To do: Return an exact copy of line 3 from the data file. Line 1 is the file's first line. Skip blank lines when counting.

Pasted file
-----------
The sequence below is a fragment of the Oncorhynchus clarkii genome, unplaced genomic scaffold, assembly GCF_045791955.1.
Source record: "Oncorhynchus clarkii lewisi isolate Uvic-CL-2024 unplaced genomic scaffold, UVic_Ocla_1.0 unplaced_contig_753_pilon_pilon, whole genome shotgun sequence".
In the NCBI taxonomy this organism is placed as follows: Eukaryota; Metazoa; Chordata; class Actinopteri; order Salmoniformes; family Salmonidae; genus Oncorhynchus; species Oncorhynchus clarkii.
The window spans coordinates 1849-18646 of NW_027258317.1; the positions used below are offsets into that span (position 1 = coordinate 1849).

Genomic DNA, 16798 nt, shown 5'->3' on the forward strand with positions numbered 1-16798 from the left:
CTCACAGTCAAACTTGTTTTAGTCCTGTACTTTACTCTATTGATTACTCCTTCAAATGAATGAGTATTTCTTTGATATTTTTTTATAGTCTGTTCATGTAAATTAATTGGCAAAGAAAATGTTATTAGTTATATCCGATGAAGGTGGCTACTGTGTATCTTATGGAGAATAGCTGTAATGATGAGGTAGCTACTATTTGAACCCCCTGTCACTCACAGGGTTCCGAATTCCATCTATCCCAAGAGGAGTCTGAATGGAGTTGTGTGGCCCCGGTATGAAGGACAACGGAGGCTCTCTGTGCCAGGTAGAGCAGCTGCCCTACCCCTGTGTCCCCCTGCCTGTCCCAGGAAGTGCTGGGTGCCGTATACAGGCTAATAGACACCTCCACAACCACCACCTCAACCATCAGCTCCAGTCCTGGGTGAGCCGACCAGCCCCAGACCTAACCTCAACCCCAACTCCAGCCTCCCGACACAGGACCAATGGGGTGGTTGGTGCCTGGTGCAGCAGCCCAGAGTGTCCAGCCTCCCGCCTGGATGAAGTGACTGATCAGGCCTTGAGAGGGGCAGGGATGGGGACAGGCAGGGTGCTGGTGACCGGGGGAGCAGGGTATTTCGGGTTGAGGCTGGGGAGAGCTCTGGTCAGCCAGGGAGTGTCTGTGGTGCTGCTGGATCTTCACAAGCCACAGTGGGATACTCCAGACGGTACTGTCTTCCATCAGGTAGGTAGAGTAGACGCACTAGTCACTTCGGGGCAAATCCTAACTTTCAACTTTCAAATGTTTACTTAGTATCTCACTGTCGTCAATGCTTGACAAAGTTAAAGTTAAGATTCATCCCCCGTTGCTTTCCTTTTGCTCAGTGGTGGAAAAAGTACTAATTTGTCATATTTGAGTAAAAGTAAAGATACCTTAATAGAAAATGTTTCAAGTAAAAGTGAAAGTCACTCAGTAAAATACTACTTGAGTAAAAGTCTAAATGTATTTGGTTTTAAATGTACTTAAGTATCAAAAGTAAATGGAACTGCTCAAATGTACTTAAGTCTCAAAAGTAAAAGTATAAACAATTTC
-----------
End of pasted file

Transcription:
In the NCBI taxonomy this organism is placed as follows: Eukaryota; Metazoa; Chordata; class Actinopteri; order Salmoniformes; family Salmonidae; genus Oncorhynchus; species Oncorhynchus clarkii.